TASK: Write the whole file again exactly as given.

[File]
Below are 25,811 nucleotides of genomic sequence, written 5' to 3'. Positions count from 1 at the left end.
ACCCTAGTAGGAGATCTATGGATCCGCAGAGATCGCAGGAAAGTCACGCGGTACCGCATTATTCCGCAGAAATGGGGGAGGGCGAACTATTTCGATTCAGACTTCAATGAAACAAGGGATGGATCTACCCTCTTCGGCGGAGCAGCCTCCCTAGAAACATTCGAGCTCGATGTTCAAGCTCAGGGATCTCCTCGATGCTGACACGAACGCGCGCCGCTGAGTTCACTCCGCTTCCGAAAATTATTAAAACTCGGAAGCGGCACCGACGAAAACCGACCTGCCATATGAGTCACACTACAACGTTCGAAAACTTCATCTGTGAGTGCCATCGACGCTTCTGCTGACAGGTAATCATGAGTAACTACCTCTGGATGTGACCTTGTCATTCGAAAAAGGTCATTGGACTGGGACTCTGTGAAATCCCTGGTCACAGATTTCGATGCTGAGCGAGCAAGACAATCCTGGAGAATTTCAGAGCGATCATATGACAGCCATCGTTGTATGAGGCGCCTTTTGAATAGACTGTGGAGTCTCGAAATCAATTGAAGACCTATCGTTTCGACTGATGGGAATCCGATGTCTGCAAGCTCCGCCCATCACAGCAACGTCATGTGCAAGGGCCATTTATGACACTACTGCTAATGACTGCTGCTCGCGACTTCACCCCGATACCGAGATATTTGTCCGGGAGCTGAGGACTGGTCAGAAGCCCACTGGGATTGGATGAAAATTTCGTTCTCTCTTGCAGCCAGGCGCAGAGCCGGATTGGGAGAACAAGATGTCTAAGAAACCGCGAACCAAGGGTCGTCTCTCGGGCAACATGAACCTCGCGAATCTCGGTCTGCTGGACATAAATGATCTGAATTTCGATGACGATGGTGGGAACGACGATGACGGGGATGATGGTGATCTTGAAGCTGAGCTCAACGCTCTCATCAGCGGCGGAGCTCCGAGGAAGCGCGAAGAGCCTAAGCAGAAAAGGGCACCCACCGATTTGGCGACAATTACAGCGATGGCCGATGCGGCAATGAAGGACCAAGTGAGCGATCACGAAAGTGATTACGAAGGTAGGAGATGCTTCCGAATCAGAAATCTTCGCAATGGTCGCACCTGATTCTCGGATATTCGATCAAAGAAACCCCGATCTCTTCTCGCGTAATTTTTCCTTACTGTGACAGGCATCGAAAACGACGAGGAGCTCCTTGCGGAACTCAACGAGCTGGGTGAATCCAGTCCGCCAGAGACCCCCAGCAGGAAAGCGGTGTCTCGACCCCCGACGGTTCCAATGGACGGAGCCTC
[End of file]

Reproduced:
Below are 25,811 nucleotides of genomic sequence, written 5' to 3'. Positions count from 1 at the left end.
ACCCTAGTAGGAGATCTATGGATCCGCAGAGATCGCAGGAAAGTCACGCGGTACCGCATTATTCCGCAGAAATGGGGGAGGGCGAACTATTTCGATTCAGACTTCAATGAAACAAGGGATGGATCTACCCTCTTCGGCGGAGCAGCCTCCCTAGAAACATTCGAGCTCGATGTTCAAGCTCAGGGATCTCCTCGATGCTGACACGAACGCGCGCCGCTGAGTTCACTCCGCTTCCGAAAATTATTAAAACTCGGAAGCGGCACCGACGAAAACCGACCTGCCATATGAGTCACACTACAACGTTCGAAAACTTCATCTGTGAGTGCCATCGACGCTTCTGCTGACAGGTAATCATGAGTAACTACCTCTGGATGTGACCTTGTCATTCGAAAAAGGTCATTGGACTGGGACTCTGTGAAATCCCTGGTCACAGATTTCGATGCTGAGCGAGCAAGACAATCCTGGAGAATTTCAGAGCGATCATATGACAGCCATCGTTGTATGAGGCGCCTTTTGAATAGACTGTGGAGTCTCGAAATCAATTGAAGACCTATCGTTTCGACTGATGGGAATCCGATGTCTGCAAGCTCCGCCCATCACAGCAACGTCATGTGCAAGGGCCATTTATGACACTACTGCTAATGACTGCTGCTCGCGACTTCACCCCGATACCGAGATATTTGTCCGGGAGCTGAGGACTGGTCAGAAGCCCACTGGGATTGGATGAAAATTTCGTTCTCTCTTGCAGCCAGGCGCAGAGCCGGATTGGGAGAACAAGATGTCTAAGAAACCGCGAACCAAGGGTCGTCTCTCGGGCAACATGAACCTCGCGAATCTCGGTCTGCTGGACATAAATGATCTGAATTTCGATGACGATGGTGGGAACGACGATGACGGGGATGATGGTGATCTTGAAGCTGAGCTCAACGCTCTCATCAGCGGCGGAGCTCCGAGGAAGCGCGAAGAGCCTAAGCAGAAAAGGGCACCCACCGATTTGGCGACAATTACAGCGATGGCCGATGCGGCAATGAAGGACCAAGTGAGCGATCACGAAAGTGATTACGAAGGTAGGAGATGCTTCCGAATCAGAAATCTTCGCAATGGTCGCACCTGATTCTCGGATATTCGATCAAAGAAACCCCGATCTCTTCTCGCGTAATTTTTCCTTACTGTGACAGGCATCGAAAACGACGAGGAGCTCCTTGCGGAACTCAACGAGCTGGGTGAATCCAGTCCGCCAGAGACCCCCAGCAGGAAAGCGGTGTCTCGACCCCCGACGGTTCCAATGGACGGAGCCTC